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Treads

We replaced the original bluestone treads with 2-inch-thick by 12-inch-wide limestone treads, which cost less per lineal foot in our area ($13 vs. $9, including the rock-face treatment) and seem to adhere better to mortar.

Because of the rock facing, we had to measure carefully and order the stair treads to fit. The retaining wall caps had to be cut on site, so we estimated lengths, then allowed a little extra for waste. We used a circular saw and an angle grinder, both equipped with diamond blades, to cut the stone. When we set the treads, we pitched them so that water would drain away from the steps.

Walkways and Railing

Launch Slideshow

Laying Block Steps, Images 12-16

Laying Block Steps, Images 12-16

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    We used a circular saw and an angle grinder, both equipped with diamond blades, to cut the stone.

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    Form for lower walkway

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    After floating the wet concrete with a wood float, we waited until all the bleed water had evaporated before giving the walkways a broom finish for traction.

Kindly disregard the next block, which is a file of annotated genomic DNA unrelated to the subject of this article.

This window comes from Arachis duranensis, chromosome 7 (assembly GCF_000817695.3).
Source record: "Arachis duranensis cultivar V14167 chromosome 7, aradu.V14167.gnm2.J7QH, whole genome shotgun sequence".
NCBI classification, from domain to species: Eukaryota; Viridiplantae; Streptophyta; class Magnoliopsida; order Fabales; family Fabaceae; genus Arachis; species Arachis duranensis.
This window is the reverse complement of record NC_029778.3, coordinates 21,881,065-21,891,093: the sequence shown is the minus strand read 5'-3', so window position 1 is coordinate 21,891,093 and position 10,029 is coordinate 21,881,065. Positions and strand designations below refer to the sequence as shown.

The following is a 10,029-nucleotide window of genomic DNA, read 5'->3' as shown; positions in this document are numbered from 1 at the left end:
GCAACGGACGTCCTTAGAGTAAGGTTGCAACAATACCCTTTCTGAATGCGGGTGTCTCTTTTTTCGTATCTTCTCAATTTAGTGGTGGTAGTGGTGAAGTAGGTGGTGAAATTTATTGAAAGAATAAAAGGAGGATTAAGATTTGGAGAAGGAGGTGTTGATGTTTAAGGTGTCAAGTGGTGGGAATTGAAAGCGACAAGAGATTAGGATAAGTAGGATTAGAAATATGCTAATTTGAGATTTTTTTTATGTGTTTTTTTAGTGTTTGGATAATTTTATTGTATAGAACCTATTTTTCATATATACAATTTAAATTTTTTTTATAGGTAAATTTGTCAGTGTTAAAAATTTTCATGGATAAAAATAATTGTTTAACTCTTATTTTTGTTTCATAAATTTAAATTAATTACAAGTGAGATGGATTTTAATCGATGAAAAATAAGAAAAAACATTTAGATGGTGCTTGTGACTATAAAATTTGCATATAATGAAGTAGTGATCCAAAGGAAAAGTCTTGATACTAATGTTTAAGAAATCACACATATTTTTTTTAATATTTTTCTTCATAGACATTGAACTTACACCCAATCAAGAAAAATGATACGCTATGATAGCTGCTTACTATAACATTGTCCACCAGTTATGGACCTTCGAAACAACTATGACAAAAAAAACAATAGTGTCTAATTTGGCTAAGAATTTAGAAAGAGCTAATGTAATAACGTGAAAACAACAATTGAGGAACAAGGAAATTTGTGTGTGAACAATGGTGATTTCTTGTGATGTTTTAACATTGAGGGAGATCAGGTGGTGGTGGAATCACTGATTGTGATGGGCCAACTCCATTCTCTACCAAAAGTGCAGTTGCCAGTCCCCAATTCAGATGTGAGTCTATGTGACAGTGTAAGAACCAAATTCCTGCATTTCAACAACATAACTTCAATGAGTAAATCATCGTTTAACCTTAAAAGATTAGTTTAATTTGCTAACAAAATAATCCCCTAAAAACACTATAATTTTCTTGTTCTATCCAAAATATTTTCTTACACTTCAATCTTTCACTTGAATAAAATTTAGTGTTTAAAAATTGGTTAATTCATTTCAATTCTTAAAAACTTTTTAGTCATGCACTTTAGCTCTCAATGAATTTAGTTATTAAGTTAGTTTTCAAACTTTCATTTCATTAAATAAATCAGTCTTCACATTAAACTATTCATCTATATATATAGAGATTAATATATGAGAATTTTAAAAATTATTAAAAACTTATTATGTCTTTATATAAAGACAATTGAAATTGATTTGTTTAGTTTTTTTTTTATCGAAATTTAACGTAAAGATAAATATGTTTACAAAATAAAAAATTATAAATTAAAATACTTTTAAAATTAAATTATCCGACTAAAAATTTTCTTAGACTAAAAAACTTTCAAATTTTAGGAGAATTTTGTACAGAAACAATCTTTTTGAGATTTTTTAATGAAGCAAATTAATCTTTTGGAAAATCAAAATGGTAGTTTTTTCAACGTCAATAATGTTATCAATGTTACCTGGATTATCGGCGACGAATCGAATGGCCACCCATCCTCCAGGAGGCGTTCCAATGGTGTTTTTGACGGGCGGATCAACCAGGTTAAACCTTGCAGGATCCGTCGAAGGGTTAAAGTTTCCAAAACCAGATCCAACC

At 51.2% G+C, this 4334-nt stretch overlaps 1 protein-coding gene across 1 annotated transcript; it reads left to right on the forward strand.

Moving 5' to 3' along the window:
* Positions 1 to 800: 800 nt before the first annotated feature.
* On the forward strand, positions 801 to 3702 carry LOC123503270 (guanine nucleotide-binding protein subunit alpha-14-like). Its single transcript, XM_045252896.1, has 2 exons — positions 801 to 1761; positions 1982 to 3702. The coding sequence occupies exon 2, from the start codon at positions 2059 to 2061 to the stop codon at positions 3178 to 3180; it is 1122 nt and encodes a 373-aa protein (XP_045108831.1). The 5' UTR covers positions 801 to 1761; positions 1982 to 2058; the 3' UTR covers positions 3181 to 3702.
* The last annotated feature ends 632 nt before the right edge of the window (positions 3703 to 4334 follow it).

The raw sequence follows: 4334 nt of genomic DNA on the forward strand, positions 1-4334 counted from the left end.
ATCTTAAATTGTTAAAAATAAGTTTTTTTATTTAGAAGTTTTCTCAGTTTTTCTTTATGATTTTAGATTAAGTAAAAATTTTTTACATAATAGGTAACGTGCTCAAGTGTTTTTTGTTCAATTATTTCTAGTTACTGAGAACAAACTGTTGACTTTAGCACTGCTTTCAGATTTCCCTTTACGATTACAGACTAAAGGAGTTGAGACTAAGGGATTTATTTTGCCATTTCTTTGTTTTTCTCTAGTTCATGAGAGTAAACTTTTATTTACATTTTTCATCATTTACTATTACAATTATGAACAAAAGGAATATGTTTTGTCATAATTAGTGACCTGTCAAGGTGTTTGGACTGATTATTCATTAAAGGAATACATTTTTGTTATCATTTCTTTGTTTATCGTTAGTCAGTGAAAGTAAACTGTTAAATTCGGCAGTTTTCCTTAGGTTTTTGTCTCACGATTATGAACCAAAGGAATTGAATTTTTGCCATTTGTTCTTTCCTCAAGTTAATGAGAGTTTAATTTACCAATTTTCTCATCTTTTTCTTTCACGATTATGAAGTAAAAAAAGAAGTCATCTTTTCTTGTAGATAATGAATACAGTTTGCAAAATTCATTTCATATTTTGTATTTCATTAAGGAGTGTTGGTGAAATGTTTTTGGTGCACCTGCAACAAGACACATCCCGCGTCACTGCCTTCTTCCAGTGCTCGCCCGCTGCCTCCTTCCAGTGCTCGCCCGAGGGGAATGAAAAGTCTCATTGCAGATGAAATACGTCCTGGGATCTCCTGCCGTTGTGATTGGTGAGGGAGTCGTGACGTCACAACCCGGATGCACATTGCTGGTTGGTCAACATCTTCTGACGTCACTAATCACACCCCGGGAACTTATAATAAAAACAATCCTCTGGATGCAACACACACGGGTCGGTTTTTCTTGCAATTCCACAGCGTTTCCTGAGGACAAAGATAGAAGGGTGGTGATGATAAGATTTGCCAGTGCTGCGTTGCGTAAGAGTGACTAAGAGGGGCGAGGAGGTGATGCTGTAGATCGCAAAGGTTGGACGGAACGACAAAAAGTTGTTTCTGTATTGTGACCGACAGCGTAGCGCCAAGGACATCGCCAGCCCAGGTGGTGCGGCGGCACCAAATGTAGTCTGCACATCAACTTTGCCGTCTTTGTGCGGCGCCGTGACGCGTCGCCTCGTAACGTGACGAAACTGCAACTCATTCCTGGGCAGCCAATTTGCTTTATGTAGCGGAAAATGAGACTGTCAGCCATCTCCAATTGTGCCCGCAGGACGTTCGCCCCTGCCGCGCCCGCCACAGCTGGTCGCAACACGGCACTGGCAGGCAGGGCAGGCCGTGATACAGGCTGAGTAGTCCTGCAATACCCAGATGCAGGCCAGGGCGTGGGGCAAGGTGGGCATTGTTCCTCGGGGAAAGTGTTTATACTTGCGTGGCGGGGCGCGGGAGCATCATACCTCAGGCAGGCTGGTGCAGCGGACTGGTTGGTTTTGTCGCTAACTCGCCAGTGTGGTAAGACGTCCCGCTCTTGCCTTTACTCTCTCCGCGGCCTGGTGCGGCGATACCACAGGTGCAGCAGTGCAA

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    We also replaced the porch columns, but because we finished the project in cold weather we haven’t been back to finish the painting yet.

While we were finishing up the treads, we formed the upper and lower walkways that connect the two sets of steps. Each walkway measures about 4 to 5 inches thick and is reinforced with welded wire mesh fabric. To prevent ponding and to direct water into the yard and away from the driveway, we pitched the formwork slightly — about 1/4 inch per foot — away from both the house and the retaining wall.

For crack management, we installed an expansion joint when we poured the longer upper slab. After floating the wet concrete with a wood float, we waited until all the bleed water had evaporated before giving the walkways a broom finish for traction.

We couldn’t reuse the existing rail, so we installed a new aluminum rail system. It cost about $51 per lineal foot, or $2,650 installed. We also replaced the porch columns, but because we finished the project in cold weather we haven’t been back to finish the painting yet. Even though the total project budget was less than $25,000 (which included repairs to another retaining wall), my small crew kept busy during a slow time, and we learned a little about working in a historic neighborhood.

Rob Corbo is a contractor in Elizabeth, N.J.